bristlecone said...

Interesting both men profiled were Boomers. Boomers have had everything handed to them their entire lives, unlike the WWII generation (who lived through the Depression and saved the world) and the Gen X'ers, who grew up knowing they were on their own.

This spoiled generation will, no doubt, not be too proud to expect me and my fellow X'ers to support them.

TallDave said...

Mostly, people are leaving the labor force to become self-employed. That's why the gap between the Household Survey and the payroll survey keeps getting bigger.

Internet, low interest rates, low cap gains: there's never been a better time to start a business.

Shannon Love said...

Status is a huge motivator in men's working lives. Much of the disparity in the career outcomes between men and women reflect men's greater wiliness to sacrifice other parts of their lives to get higher status, higher paying jobs.

I suppose some men might be tempted to think of themselves as prematurely retired instead of work avoiding. I imagine that since few people actually live in communities anymore, fewer people actually known if any particular person is actually avoiding work. Hence, less stigma.

PGL said...

I see Megan of Instapundit has an interesting take that these men are awaiting another good (if not better) job. Over at Angrybear, I dubbed this underemployment.

Anonymous said...

Work is overrated. Nevertheless I would love to work at something that uses my talents. As it is, it is something I must do myself.

As you get older, there are fewer options. You become settled. Moving across country becomes less realistic leaving your home, family, friends, and community. Commuting for hours less desireable. Employers see high costs in pay and benefits and don't want to hire someone for less since they would expect them to be disgruntled or inferior. They also see them as less flexible, less atune to the new, less enthousiatic and more skeptical, and a permanent relationship since they figure they will be sued if they lay you off before retirement. One would like to say that further education might be desireable but it becomes uneconomic later in one's career. I guess 40 is the new 60. Yes, early retirement is an option. Certainly it beats looking for work which has to be far far worse than any job.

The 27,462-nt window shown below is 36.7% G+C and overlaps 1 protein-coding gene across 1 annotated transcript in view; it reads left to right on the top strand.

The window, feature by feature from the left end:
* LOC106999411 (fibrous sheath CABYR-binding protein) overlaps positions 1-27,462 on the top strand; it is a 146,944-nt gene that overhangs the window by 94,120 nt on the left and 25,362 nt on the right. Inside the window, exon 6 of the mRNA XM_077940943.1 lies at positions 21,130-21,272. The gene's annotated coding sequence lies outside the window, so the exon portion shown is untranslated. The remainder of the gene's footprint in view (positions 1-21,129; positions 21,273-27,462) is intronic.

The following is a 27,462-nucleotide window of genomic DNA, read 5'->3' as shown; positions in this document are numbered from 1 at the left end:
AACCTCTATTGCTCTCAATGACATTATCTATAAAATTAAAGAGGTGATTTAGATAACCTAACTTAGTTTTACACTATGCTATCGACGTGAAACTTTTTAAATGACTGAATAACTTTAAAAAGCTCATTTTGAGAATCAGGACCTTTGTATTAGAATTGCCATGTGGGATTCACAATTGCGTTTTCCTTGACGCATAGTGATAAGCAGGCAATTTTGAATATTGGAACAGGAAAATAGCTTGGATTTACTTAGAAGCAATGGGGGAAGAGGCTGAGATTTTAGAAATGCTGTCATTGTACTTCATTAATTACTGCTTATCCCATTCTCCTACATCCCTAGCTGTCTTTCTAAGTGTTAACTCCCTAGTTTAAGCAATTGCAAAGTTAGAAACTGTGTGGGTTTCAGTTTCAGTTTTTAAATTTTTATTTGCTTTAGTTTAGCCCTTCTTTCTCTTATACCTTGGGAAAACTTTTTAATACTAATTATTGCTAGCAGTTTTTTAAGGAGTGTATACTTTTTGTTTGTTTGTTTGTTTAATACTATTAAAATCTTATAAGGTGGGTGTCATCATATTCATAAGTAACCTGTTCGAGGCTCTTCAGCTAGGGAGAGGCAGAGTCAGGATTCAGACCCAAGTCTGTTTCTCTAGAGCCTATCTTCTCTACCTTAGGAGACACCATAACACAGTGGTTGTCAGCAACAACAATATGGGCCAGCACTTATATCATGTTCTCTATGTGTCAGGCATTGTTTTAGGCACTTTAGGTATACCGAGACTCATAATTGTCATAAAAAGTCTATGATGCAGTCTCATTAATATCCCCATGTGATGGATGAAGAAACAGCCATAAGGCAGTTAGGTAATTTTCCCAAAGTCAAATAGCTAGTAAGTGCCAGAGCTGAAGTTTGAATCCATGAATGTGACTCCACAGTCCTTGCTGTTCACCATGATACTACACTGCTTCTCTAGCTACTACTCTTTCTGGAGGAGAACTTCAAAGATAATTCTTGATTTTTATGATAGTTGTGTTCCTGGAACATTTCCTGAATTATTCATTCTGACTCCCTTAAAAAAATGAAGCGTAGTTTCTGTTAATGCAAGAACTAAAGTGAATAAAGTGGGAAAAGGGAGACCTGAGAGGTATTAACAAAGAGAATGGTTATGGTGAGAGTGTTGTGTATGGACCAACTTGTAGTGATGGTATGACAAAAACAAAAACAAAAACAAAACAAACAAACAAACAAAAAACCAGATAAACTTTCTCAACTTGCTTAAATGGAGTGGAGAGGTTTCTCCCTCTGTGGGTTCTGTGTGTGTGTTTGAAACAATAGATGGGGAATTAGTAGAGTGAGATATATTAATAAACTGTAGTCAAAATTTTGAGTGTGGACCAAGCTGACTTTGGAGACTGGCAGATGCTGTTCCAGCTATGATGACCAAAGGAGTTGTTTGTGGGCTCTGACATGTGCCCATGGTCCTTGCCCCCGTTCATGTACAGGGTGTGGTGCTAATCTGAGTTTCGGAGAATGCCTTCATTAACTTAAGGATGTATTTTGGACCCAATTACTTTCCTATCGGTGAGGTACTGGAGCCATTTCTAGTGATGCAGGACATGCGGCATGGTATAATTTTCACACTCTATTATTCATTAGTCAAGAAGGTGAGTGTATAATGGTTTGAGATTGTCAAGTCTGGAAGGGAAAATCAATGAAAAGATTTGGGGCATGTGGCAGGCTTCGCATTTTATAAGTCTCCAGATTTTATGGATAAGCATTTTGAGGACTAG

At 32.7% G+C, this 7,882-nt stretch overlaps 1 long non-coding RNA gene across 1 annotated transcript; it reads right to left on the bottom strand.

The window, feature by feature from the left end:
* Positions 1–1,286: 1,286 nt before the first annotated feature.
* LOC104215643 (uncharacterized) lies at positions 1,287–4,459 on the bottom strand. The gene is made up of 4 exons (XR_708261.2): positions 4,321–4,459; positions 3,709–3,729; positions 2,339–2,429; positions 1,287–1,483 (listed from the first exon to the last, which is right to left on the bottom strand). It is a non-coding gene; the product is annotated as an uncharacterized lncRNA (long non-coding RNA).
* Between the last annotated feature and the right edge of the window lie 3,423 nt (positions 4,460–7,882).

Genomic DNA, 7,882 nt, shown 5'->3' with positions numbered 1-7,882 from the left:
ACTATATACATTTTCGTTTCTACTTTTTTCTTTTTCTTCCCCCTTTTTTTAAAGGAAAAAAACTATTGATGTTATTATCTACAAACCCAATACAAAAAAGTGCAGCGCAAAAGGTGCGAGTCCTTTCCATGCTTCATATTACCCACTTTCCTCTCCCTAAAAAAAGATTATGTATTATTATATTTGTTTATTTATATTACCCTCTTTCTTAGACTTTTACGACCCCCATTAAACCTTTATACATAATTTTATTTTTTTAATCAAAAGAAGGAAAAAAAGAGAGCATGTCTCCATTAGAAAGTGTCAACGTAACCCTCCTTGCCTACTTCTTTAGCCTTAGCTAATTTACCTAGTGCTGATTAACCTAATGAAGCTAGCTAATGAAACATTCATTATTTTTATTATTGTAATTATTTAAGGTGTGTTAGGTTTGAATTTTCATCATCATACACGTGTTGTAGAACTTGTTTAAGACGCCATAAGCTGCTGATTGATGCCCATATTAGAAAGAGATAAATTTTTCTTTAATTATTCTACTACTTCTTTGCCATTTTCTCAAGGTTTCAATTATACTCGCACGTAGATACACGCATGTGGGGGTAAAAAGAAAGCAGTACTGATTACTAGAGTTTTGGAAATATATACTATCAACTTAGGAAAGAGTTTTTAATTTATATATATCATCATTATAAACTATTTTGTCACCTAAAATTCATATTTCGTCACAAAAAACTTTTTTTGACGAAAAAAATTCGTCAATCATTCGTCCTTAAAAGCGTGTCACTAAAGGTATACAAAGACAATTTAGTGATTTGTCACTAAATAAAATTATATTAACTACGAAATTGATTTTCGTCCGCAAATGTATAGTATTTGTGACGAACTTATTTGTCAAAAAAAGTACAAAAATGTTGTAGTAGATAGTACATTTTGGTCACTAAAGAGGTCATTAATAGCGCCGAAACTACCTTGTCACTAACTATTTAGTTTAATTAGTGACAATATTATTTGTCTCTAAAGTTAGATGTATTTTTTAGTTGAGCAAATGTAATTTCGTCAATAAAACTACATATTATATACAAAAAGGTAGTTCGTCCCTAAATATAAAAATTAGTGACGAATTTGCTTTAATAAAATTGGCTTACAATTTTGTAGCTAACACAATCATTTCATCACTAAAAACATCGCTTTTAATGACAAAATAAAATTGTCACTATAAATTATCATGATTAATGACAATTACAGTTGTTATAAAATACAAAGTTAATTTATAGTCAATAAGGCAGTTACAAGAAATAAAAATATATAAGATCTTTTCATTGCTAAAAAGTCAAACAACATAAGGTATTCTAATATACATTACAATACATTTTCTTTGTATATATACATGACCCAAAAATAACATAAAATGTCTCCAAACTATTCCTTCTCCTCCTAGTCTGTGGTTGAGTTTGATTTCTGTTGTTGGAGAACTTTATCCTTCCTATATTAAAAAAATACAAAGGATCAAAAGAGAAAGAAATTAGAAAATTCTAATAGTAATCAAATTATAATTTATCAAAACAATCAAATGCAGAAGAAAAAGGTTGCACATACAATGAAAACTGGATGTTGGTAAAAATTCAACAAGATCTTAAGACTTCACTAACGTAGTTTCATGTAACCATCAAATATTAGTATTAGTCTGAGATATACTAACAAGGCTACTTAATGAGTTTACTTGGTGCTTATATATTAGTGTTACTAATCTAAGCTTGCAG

My current life just flashed before my eyes

Something like half of couples said they would divorce if their partner lost their job.

Boomers have had everything handed to them their entire lives

Spoken like a truly spoilt Gen X'er.

the gap between the Household Survey and the payroll survey keeps getting bigger

Except it hasn't. Of course for us self-employed, it doesn't matter whether we get paid or not, so long as we enjoy what we do!

Arun Khanna said...

Bequests in a will for offsprings are declining in the U.S. That potentially explains changes in the life cycle of savings.

Conserve_Liberty said...

Interesting - I regularly shake my head in wonderment at my churchmate former IT-type (downsized in a merger) who would rather live on the dole for $9600 a year, than become a grocery checker - for $36K plus benefits!!

I've always said that, if some financial disaster befell us, I would gladly bag groceries and live in a walkup apartment.


Anonymous said...

No remarks yet as to a key source of the funds to support the 2 men featured in the article. Home equity.

That source is going away for awhile. House prices have almost stopped rising and in many areas are set to fall substantially. It looks like the average may well decline over the next 12-18 months.

IF either of these gents has an ARM the interest rate will be adjusting up and the bank will want a leg as well.

save_the_rustbelt said...

"...Mostly, people are leaving the labor force to become self-employed. That's why the gap between the Household Survey and the payroll survey keeps getting bigger...."

That is just crap.

Around here, we call them "lawnmower entrepreneirs.

save_the_rustbelt said...

Many of these men have two serious handicaps...

1) they are over 40, and

2) their employment history obviously includes union membership, which is the kiss of death on a job application.

If the job market were as good as the Bushite fantasies neither would be an issue. But in a slack market these guys are easy to pass over.

save_the_rustbelt said...

"...Boomers have had everything handed to them their entire lives, unlike the WWII generation..."

Hey punk, the only thing handed to me was shovel and some lessons on finishing concrete.

Working in a stell mill for 30 years is hardly "had everything handed to them."

Go back to your mom's basement and play some more video games.

Roland Patrick said...

As both Jim Glass and I pointed out in the earlier discussion, the late 1990s through 2000 is not a legitimate base for comparison. That was the dot com boom/bubble, when employers were letting people bring their infant children and/or pets to work. Anything to entice people to take jobs.